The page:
Design and Participants

This study, which is due to finish in May 2013 has planned to use ten focus groups whose members are to be recruited from GP practices, GP Trainers, GP trainees, Pharmacists and members of the public. At the time of writing this abstract, four focus groups had taken place including 2 GP practices, Pharmacy advisers and GP Trainees. These focus groups were recorded, professional transcribed and then analysed thematically.

Recent Results

The analysis is still in its initial stages but the following issues are emerging:

  • GP computer systems need to be improved to provide better support for prescribers without over alerting them
  • Effective methods need to be devised for minimising interruptions to clinicians when prescribing
  • Greater attention is needed in prescribing in GP training and a number of suggestions have been made including e-learning packages, analysis and feedback on prescriptions, and greater prominence to prescribing in the GP curriculum
  • There is considerable potential for pharmacists to expand their roles in general practices in order to help improve the safety of prescribing
  • General practices need to find more effective ways of undertaking medication reviews for complex patients taking multiple medications

Conclusion

The findings so far demonstrate that the focus groups are a valuable source of ideas for identifying potentially feasible interventions that might be undertaken to reduce prescribing errors in general practice.

PILOT STUDY OF THE USE OF A MEDICATON REVIEW TOOL AS AN AID TO STOPPING UNNECESSARY MEDICINES IN OLDER HOSPITAL PATIENTS

  1. Top of page
  2. THE ANALYSIS OF DAILY DRUG COST OF ADULT CRITICALLY ILL PATIENTS IN TERMS OF ACUTE ILLNESS AND MORBIDITY
  3. CARDIOVASCULAR POLYPHARMACY IS NOT ASSOCIATED WITH UNPLANNED HOSPITALISATION
  4. DEVELOPMENT AND EVALUATION OF HOSPITAL REFERRALS FOR THE NEW MEDICINES SERVICE
  5. AS PHARMACISTS EXPAND THEIR CLINICAL ROLES DO THE GENERAL PUBLIC RECOGNISE WHAT THEY CAN OFFER?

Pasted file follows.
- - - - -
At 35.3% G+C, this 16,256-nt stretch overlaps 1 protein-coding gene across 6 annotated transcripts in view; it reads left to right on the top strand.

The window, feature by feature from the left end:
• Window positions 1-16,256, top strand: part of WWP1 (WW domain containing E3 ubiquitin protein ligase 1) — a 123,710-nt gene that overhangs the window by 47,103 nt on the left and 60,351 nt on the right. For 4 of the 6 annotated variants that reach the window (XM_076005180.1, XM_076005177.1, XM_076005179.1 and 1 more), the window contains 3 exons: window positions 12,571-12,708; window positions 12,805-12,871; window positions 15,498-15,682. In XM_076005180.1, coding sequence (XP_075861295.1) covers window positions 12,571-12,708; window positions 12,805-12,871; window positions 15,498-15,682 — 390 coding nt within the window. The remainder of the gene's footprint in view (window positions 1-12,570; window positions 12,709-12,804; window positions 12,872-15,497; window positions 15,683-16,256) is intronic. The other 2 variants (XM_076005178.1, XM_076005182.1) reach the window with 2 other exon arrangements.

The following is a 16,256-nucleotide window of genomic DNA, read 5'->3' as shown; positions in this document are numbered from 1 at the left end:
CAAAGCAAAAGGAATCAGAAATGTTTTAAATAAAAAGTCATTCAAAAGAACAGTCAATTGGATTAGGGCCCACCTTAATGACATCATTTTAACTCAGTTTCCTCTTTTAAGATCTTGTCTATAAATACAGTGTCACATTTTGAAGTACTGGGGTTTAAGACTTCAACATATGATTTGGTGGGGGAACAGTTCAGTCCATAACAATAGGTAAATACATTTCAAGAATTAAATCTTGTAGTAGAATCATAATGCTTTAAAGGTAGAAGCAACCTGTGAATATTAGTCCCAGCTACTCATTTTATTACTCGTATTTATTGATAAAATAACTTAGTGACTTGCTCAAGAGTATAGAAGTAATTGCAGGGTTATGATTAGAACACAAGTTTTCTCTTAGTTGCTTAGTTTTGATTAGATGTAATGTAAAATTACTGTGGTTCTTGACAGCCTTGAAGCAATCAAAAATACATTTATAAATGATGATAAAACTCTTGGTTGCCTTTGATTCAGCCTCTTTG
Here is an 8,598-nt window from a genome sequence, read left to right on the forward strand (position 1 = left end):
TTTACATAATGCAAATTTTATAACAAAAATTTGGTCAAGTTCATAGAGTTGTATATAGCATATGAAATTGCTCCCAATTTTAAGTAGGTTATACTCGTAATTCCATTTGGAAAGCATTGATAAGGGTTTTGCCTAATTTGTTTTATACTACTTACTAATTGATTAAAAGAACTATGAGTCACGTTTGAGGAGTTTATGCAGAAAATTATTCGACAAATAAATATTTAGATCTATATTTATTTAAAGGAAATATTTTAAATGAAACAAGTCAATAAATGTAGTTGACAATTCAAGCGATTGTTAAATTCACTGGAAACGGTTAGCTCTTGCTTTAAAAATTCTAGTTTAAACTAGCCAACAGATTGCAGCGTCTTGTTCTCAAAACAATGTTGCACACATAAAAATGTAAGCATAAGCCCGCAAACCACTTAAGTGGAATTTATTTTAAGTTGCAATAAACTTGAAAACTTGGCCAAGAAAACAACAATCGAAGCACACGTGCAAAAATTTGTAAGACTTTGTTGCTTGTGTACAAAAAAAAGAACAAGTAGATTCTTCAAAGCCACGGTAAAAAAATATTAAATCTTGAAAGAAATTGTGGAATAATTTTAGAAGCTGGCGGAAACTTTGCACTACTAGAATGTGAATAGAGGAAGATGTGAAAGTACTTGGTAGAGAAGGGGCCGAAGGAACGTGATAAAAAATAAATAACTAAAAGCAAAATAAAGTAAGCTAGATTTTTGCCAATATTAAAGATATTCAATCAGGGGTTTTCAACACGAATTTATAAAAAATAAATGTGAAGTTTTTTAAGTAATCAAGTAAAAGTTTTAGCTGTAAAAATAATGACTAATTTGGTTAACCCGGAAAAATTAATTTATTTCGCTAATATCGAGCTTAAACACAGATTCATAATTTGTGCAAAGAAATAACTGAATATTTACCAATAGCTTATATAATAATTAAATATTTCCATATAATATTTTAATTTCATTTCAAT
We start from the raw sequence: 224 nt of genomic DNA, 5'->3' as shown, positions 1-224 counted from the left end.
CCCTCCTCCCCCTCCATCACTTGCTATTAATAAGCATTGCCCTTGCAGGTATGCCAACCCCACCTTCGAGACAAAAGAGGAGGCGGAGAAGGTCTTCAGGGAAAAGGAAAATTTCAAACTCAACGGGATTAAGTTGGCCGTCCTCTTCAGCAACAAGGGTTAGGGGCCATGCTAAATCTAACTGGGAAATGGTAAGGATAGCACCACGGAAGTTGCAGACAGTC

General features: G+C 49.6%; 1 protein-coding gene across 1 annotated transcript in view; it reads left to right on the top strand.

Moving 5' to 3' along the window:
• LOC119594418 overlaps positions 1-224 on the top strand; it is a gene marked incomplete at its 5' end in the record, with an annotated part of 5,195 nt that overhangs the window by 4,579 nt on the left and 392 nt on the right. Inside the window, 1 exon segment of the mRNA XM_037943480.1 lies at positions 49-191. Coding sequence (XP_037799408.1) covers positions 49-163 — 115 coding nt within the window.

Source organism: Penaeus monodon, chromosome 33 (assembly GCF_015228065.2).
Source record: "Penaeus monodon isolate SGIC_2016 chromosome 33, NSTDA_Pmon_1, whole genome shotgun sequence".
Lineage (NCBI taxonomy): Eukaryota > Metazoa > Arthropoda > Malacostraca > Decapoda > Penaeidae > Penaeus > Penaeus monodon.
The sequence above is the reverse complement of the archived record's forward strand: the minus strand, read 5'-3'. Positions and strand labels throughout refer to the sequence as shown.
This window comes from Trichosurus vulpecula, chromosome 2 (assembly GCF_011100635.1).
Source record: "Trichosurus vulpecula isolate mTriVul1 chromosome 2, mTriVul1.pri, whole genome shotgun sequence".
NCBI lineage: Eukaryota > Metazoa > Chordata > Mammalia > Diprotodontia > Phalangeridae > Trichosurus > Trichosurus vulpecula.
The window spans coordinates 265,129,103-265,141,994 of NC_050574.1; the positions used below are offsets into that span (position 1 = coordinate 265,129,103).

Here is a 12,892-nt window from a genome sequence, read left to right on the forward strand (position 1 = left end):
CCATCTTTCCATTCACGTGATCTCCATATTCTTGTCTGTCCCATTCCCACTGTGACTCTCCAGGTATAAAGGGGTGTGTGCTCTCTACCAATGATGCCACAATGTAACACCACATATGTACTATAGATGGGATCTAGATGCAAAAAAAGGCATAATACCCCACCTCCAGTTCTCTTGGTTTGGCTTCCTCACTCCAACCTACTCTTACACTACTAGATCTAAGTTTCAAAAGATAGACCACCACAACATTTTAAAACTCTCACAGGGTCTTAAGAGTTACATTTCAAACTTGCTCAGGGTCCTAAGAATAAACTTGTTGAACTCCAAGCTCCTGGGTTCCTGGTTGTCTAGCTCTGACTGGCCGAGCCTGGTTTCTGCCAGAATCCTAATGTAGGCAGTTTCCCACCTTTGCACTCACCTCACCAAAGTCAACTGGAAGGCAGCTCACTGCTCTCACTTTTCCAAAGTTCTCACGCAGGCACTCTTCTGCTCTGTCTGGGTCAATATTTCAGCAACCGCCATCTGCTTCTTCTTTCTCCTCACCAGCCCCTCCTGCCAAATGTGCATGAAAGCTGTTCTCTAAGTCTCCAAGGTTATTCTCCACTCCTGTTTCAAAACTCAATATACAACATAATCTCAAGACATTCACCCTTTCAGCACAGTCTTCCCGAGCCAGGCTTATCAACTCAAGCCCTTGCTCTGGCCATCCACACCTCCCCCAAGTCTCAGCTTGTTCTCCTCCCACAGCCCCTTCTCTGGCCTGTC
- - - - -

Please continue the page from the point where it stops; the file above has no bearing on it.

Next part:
6. STOPPING MEDICATION AND DECISION-MAKING BIASES
  7. ALTERNATIVE STATIN TREATMENT OPTIONS PRESCRIBED IN UK GENERAL PRACTICE FOLLOWING SIMVASTATIN 40MG MONOTHERAPY
  8. MULTIPLE - MEDICATION USE IN PEOPLE AGEING WITH INTELLECTUAL DISABILITY [PAWID] AND BEHAVIOUR DISORDERS
  9. CATEGORISATION OF INTERVENTIONS MADE BY CLINICAL PHARMACISTS IN AN IRISH HOSPITAL SETTING
  10. ARE UNINTENTIONAL MISSED DOSES OF MEDICATIONS REPORTED?
  11. PHARMACISTS APPRECIABLY IMPROVING SARTAN PRESCRIBING EFFICIENCY IN THE UK: IMPLICATIONS FOR OTHER CLASSES AND COUNTRIES
  12. ADVERSE DRUG REACTIONS CAUSING HOSPITAL ADMISSIONS – CAN DONALD RUMSFELD HELP WITH THE SHARED LEARNING?
  13. DRUG UTILIZATION STUDY OF ANTIMALARIAL DRUGS IN A TERTIARY TEACHING INSTITUTION
  14. DRUG USAGE PATTERN DURING PREGNANCY AT A TERTIARY CARE TEACHING HOSPITAL
  15. STRATEGIES TO IMPROVE PATIENTS' KNOWLEDGE AND UNDERSTANDING OF DRUG ALLERGY AND BEHAVIOUR IN RELATION TO DRUG ALLERGY CARDS IN THAILAND
  16. PATIENT PARTICIPATION IN THE REPORTING OF ADVERSE REACTIONS TO STATINS
  17. PRESCRIBING HABITS IN OLDER PATIENTS: CAN WE PREDICT THOSE AT RISK OF POTENTIALLY INAPPROPRIATE PRESCRIBING?
  18. FOCUS GROUP STUDY TO EXPLORE IDEAS ON POTENTIAL INTERVENTIONS FOR REDUCING PRESCRIBING ERRORS IN GENERAL PRACTICE
  19. PILOT STUDY OF THE USE OF A MEDICATON REVIEW TOOL AS AN AID TO STOPPING UNNECESSARY MEDICINES IN OLDER HOSPITAL PATIENTS
  20. WHY ARE MEDICATION DOSES DOCUMENTED AS UNAVAILABLE OR LEFT BLANK ON DRUG CHARTS
  21. References
  22. PATIENT COUNSELLING – A DYING ART?
  23. INTERVENTIONS TO IMPROVE THE APPROPRIATE USE OF POLYPHARMACY FOR OLDER PEOPLE: A COCHRANE SYSTEMATIC REVIEW
  24. AN AUDIT OF COMPLIANCE WITH THE OXFORD UNIVERSITY HOSPITALS (OUH) ANTIBACTERIAL GUIDELINES FOR SURGERY PROPHYLAXIS – VASCULAR SURGERY
  25. MAPPING THE PRO-ARRHYTHMIC RISK OF ANTIPSYCHOTICS: COMBINING ADVERSE DRUG REACTIONS WITH DRUG UTILIZATION DATA ACROSS EUROPE
  26. DOCUMENTATION OF MEDICATION-RELATED HOSPITAL ADMISSIONS
  27. POLYPHARMACY IN ADULTS AGED 50–69 YEARS IN THE IRISH LONGITUDINAL STUDY ON AGEING VARIED BY HEALTH SYSTEM USE
  28. NATIONAL EVALUATION OF PHARMACY SERVICES IN SPECIALIST PALLIATIVE CARE UNITS
  29. PHARMACIST INVOLVEMENT IN TACKLING POLYPHARMACY IN FRAIL ADULTS
  30. AUTHOR INDEX

Vanessa Marvin, Georgia Woodfield, Shirley Kuo, Sharon Donnellan and Iñaki Bovill.

Members of the NIHR for NW London CLAHRC (Collaboration for Leadership in Applied Health Research and Care) STOPIT (Screening Tool for Older People's Inappropriate Treatment) project team at Chelsea & Westminster Hospital NHS Foundation Trust.

Email: Vanessa.Marvin@chelwest.nhs.uk

Background

A project team of hospital doctors and pharmacy staff was set up to reduce unnecessary prescribing of potentially harmful or inappropriate medicines in older people. The team works in collaboration with another NW London CLAHRC project (ImpE) in improving prescribing in the elderly (aged 70 years and over).